Foundation: Too Easy To Fail?

Kelly reading the Foundation book
Studying for Foundation

There was an interesting discussion thread rumbling away in the Unofficial RSGB Members Facebook Group recently that I thought I’d share with you. As always, comments in the section below would be very welcome, if you’re interested in training.

The topic was the Foundation exam, asking “Why do so many people fail?”

Looking at the most recent numbers, 1,475 people passed Foundation in 2015, with a pass rate of 84.5%. A pass means completing the Foundation practicals, and getting 19 or higher in a 26 question multiple choice test. So why, in 2015, did 15% (over 330 people) fail?

One poster in the Facebook group has suggested that it could be for a combination of reasons: Perhaps some candidates lack the ability, fail to put in the study required, or stuck in the ways and habits of CB? Alternatively, could it be that some clubs failing with the level of training provided?

It’s led to some lively, and ongoing, debate. I’ve only been in the hobby for 6 years, and for 5 of those years, I’ve been involved in training. I’ve already had my say on Facebook, and thought I’d share a few thoughts here. They’re a little random, so please bear with me.

Completing the Foundation Optical marking Sheet
Completing the Foundation Optical marking Sheet

Why do 15% fail?

Perhaps some of the suggested reasons are true, and in my time as a trainer, I’ve seen people walk away from Foundation without pass. There are lots of possible reasons, including:

  • Lack of preparation: I run an online Foundation course, and it’s clear that with effort, comes reward. I’ve seen candidates shoot through what’s intended to be a 5-hour course in under an hour, then spectacularly fail the mock at the end. The content at Foundation is actually pretty basic, but you do need to review all of the material, and try a few mocks to get a feel for the wording and style of the questions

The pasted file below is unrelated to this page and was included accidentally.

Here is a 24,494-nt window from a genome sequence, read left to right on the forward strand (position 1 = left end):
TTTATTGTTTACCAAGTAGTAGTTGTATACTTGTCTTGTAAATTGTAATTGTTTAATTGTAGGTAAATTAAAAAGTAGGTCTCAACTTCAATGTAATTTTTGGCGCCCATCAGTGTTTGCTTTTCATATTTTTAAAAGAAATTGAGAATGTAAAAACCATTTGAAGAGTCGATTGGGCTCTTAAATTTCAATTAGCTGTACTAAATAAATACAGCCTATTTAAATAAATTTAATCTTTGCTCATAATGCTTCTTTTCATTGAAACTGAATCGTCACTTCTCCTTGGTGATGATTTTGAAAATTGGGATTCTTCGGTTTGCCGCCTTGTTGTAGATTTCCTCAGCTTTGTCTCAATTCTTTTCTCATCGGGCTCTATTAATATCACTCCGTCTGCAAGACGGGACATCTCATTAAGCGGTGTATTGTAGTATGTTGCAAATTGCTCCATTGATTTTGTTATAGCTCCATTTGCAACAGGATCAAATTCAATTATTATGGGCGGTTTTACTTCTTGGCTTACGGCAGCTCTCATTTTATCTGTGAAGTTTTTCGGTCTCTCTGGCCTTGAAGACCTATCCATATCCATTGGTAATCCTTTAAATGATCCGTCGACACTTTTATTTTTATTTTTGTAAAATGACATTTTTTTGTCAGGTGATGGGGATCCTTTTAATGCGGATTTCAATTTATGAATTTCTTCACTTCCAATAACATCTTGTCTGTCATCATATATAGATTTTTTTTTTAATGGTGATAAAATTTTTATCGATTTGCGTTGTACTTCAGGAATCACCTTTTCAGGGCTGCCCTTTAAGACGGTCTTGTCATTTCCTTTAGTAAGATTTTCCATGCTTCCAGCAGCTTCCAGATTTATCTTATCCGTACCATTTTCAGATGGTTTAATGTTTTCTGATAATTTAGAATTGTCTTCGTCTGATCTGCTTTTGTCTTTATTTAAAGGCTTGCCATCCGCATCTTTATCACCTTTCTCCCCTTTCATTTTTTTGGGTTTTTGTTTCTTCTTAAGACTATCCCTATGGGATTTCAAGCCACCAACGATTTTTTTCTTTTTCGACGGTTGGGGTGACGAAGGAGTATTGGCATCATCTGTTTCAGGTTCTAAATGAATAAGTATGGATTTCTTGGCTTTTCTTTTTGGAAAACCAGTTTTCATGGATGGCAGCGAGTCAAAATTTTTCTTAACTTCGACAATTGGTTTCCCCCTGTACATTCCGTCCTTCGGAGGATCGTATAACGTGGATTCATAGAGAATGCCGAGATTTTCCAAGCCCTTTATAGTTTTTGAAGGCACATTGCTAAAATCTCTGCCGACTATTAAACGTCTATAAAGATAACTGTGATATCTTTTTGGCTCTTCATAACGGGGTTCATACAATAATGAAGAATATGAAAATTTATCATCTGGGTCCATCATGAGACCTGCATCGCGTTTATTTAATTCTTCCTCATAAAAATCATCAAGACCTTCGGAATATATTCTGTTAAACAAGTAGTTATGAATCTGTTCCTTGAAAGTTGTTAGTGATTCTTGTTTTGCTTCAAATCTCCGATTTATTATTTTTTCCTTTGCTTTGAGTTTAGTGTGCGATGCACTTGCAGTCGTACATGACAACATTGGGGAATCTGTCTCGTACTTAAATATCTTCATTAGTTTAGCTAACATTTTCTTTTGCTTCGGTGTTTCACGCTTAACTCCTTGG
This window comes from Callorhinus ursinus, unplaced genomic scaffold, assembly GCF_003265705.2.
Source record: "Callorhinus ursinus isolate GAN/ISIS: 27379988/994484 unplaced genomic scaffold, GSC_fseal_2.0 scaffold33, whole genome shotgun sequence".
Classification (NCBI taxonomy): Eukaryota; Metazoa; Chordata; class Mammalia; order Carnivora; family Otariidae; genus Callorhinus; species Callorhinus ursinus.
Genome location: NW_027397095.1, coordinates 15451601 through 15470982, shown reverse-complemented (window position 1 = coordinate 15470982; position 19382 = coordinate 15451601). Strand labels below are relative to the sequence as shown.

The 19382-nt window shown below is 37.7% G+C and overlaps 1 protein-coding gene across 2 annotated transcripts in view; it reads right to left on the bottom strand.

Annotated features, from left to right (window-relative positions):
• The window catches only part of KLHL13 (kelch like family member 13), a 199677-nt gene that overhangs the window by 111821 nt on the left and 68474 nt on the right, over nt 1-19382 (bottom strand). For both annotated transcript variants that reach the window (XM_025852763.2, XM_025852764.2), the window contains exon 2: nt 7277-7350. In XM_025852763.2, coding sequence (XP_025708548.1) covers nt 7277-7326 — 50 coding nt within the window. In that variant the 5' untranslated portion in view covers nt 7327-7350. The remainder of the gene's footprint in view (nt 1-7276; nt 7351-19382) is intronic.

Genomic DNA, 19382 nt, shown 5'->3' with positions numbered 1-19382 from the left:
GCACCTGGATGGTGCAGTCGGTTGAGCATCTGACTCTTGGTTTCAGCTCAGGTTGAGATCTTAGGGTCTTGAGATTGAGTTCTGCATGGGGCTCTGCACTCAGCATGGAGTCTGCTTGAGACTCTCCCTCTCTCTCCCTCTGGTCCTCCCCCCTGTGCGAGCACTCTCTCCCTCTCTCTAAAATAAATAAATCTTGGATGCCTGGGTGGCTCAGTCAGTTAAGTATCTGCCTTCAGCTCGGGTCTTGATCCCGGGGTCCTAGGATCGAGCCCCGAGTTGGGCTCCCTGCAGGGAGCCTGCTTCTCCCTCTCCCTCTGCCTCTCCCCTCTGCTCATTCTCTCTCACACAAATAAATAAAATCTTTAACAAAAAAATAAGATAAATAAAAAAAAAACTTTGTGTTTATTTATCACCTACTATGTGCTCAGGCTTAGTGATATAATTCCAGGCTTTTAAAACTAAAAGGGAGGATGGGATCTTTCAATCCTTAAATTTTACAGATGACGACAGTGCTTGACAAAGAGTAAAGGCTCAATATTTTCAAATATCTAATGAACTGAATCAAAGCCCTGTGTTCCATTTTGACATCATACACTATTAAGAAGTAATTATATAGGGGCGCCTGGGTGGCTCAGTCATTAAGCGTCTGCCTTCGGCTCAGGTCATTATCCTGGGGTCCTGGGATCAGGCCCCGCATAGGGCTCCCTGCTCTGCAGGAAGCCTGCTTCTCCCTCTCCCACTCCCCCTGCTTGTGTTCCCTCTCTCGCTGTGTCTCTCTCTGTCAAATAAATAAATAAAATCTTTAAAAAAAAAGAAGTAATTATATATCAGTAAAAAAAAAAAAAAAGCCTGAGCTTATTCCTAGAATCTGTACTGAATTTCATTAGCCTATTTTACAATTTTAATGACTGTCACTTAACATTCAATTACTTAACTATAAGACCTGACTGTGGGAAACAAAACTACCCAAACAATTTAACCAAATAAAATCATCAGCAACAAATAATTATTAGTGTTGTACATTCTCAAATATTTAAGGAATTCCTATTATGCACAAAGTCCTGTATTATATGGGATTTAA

• Nerves: I took my exam aged 40, which is “young” in ham radio circles. For many sitting their Foundation, they’ve not sat an exam since school
  • Over-confidence: More rare, but still an issue. When I got started in amateur radio, I was lucky that I’d had a good grounding. I’d done some basic electronics, had worked in broadcast radio, and had dabbled with CB in the 80s. Much of the syllabus was familiar. That could have easily made me over-confident, and likely to fail due to the weighing of the questions towards the ham radio licensing rules, which were new to me, and made up 9 of the 26 marks.


It ain’t like it used to be…

This is a position I’ve seen mentioned many a time. Until the early 2000s, the way to get your licence was the RAE, the Radio Amateur Exam. These were held up and down the country twice a year at City & Guilds examination centres. As I understand it, you’d self-study using books, attend up to six months of evening classes, or learn with the help of a mentor or radio club. The paper was multiple choice, and it was all theory – no practicals.

The heydey for the RAE was in the early 1980s (perhaps due to interest sparked by the CB boom?). In 1982, 8,476 people passed. Happy days.

Fast forward twenty years to 2002 and the world had changed. Mobile phones and home Internet were common, making personal and portable communication much easier. In 2002, only 366 people got an amateur radio licence – a very significant reduction.

Something clearly had to be done, and so was born the three-tier Foundation > Intermediate > Full scheme that we still use today.

As an aside – imagine if that hadn’t happened? 366 people is not a lot, and over the next 10 years, we’d see the adoption of smartphones, Skype, social media and the mobile Internet – all comms gamechangers. Working on the same scale, we’d be looking, ten years on, at potentially under 50 new amateurs a year.